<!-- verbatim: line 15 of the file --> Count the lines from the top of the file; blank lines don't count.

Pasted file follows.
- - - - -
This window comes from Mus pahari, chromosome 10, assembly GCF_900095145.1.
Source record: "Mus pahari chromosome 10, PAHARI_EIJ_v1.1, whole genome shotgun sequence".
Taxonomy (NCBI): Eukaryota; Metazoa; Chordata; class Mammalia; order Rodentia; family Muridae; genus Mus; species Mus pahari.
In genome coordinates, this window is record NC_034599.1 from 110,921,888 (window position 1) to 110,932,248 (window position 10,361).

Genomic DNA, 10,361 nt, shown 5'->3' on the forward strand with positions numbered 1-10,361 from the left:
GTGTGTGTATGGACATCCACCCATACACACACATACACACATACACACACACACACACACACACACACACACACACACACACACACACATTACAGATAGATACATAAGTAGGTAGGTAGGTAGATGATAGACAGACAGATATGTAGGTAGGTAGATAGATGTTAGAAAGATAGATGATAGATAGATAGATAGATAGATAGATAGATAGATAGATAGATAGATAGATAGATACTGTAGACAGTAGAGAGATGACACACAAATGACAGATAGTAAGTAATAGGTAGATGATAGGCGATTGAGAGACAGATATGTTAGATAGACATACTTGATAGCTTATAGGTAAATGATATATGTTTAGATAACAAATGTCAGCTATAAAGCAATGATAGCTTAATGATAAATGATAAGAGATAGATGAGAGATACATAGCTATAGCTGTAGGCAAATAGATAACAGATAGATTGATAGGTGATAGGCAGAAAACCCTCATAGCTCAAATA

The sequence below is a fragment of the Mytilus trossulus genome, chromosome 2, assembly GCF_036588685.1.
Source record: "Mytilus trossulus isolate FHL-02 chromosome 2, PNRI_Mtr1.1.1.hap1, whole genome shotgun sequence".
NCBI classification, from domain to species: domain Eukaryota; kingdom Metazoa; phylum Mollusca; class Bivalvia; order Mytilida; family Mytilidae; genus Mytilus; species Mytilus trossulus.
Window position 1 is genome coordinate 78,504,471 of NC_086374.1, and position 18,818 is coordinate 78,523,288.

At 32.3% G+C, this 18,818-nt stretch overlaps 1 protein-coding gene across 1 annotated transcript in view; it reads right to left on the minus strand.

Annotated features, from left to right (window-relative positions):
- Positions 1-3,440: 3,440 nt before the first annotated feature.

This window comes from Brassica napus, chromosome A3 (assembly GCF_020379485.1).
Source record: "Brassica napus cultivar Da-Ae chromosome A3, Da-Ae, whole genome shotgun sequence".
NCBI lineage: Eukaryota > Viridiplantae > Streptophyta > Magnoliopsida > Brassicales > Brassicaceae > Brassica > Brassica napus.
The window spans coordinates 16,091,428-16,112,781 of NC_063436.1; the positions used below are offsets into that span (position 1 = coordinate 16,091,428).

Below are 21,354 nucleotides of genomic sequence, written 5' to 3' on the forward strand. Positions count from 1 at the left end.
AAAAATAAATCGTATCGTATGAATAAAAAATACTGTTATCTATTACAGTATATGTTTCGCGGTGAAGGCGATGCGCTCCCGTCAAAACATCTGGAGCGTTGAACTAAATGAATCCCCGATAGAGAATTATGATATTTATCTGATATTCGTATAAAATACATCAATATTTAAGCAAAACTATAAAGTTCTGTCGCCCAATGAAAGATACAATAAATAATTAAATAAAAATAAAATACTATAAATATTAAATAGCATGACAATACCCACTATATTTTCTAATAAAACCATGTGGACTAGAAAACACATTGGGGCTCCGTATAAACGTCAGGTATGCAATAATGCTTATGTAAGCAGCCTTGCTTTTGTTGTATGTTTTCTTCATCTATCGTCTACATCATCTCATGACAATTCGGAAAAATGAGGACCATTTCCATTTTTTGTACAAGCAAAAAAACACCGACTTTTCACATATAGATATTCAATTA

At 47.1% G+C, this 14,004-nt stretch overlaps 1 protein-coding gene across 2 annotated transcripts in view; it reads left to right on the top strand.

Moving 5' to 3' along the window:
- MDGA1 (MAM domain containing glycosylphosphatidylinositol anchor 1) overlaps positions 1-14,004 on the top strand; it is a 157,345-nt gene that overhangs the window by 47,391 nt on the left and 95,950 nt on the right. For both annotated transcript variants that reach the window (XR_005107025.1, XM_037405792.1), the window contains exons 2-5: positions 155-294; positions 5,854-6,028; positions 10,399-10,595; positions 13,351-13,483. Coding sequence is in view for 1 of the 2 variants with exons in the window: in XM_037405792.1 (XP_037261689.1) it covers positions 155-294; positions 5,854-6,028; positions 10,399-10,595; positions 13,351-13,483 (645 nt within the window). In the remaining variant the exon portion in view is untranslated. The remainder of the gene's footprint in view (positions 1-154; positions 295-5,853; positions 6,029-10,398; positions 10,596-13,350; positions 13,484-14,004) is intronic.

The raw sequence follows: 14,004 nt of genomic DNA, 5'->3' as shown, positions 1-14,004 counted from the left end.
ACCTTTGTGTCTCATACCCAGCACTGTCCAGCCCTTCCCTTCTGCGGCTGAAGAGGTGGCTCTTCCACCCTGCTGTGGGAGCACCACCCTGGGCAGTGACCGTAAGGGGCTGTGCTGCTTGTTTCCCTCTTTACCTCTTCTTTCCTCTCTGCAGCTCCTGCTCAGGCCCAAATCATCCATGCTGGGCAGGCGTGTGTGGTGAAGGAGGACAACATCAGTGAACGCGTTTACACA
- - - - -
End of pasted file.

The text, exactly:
Source record: "Brassica napus cultivar Da-Ae chromosome A3, Da-Ae, whole genome shotgun sequence".